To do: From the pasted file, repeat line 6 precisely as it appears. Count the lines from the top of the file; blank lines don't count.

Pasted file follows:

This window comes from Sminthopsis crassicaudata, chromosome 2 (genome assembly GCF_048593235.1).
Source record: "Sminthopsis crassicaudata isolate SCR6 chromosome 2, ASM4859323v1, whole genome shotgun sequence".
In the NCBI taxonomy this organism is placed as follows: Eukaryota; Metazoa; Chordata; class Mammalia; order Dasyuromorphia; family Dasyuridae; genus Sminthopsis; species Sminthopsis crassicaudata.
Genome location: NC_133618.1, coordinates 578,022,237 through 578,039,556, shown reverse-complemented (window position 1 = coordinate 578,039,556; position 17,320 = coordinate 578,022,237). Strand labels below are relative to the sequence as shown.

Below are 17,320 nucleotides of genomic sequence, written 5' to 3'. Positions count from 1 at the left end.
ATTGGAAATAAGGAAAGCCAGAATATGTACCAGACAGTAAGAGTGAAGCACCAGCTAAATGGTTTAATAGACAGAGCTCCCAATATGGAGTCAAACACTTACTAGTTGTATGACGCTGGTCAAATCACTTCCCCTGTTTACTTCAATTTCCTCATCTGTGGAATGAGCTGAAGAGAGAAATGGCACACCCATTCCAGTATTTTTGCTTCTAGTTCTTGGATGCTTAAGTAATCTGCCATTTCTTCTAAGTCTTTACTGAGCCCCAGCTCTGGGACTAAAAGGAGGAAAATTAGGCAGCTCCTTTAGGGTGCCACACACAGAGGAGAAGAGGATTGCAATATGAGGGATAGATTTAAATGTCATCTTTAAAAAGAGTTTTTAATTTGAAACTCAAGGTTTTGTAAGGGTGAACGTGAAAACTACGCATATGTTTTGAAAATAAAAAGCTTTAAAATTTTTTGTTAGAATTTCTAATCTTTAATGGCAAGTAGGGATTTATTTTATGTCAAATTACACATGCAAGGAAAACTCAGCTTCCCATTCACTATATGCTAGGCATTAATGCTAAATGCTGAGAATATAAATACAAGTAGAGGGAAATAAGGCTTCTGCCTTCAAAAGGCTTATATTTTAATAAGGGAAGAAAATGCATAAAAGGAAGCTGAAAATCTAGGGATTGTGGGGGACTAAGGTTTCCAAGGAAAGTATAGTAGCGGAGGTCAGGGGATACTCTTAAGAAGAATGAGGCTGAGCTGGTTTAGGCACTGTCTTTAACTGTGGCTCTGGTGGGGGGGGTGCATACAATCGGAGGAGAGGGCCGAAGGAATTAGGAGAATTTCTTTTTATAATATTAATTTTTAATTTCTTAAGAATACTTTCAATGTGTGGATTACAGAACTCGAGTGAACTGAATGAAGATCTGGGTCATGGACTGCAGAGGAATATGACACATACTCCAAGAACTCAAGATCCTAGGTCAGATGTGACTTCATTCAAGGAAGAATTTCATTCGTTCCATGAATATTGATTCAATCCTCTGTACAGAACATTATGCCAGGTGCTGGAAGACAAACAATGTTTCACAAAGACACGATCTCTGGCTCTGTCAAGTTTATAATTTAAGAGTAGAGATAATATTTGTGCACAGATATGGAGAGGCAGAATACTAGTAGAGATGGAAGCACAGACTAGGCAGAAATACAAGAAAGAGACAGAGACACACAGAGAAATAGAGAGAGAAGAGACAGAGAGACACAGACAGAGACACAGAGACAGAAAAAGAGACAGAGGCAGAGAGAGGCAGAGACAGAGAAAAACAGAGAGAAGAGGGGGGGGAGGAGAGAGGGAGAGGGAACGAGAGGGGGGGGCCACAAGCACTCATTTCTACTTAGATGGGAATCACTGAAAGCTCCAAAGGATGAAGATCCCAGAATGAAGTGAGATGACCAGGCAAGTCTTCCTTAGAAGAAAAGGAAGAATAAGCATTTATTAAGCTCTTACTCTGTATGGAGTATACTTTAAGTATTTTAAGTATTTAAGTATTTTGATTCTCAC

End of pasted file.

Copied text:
ATTGGAAATAAGGAAAGCCAGAATATGTACCAGACAGTAAGAGTGAAGCACCAGCTAAATGGTTTAATAGACAGAGCTCCCAATATGGAGTCAAACACTTACTAGTTGTATGACGCTGGTCAAATCACTTCCCCTGTTTACTTCAATTTCCTCATCTGTGGAATGAGCTGAAGAGAGAAATGGCACACCCATTCCAGTATTTTTGCTTCTAGTTCTTGGATGCTTAAGTAATCTGCCATTTCTTCTAAGTCTTTACTGAGCCCCAGCTCTGGGACTAAAAGGAGGAAAATTAGGCAGCTCCTTTAGGGTGCCACACACAGAGGAGAAGAGGATTGCAATATGAGGGATAGATTTAAATGTCATCTTTAAAAAGAGTTTTTAATTTGAAACTCAAGGTTTTGTAAGGGTGAACGTGAAAACTACGCATATGTTTTGAAAATAAAAAGCTTTAAAATTTTTTGTTAGAATTTCTAATCTTTAATGGCAAGTAGGGATTTATTTTATGTCAAATTACACATGCAAGGAAAACTCAGCTTCCCATTCACTATATGCTAGGCATTAATGCTAAATGCTGAGAATATAAATACAAGTAGAGGGAAATAAGGCTTCTGCCTTCAAAAGGCTTATATTTTAATAAGGGAAGAAAATGCATAAAAGGAAGCTGAAAATCTAGGGATTGTGGGGGACTAAGGTTTCCAAGGAAAGTATAGTAGCGGAGGTCAGGGGATACTCTTAAGAAGAATGAGGCTGAGCTGGTTTAGGCACTGTCTTTAACTGTGGCTCTGGTGGGGGGGGTGCATACAATCGGAGGAGAGGGCCGAAGGAATTAGGAGAATTTCTTTTTATAATATTAATTTTTAATTTCTTAAGAATACTTTCAATGTGTGGATTACAGAACTCGAGTGAACTGAATGAAGATCTGGGTCATGGACTGCAGAGGAATATGACACATACTCCAAGAACTCAAGATCCTAGGTCAGATGTGACTTCATTCAAGGAAGAATTTCATTCGTTCCATGAATATTGATTCAATCCTCTGTACAGAACATTATGCCAGGTGCTGGAAGACAAACAATGTTTCACAAAGACACGATCTCTGGCTCTGTCAAGTTTATAATTTAAGAGTAGAGATAATATTTGTGCACAGATATGGAGAGGCAGAATACTAGTAGAGATGGAAGCACAGACTAGGCAGAAATACAAGAAAGAGACAGAGACACACAGAGAAATAGAGAGAGAAGAGACAGAGAGACACAGACAGAGACACAGAGACAGAAAAAGAGACAGAGGCAGAGAGAGGCAGAGACAGAGAAAAACAGAGAGAAGAGGGGGGGGAGGAGAGAGGGAGAGGGAACGAGAGGGGGGGGCCACAAGCACTCATTTCTACTTAGATGGGAATCACTGAAAGCTCCAAAGGATGAAGATCCCAGAATGAAGTGAGATGACCAGGCAAGTCTTCCTTAGAAGAAAAGGAAGAATAAGCATTTATTAAGCTCTTACTCTGTATGGAGTATACTTTAAGTATTTTAAGTATTTAAGTATTTTGATTCTCAC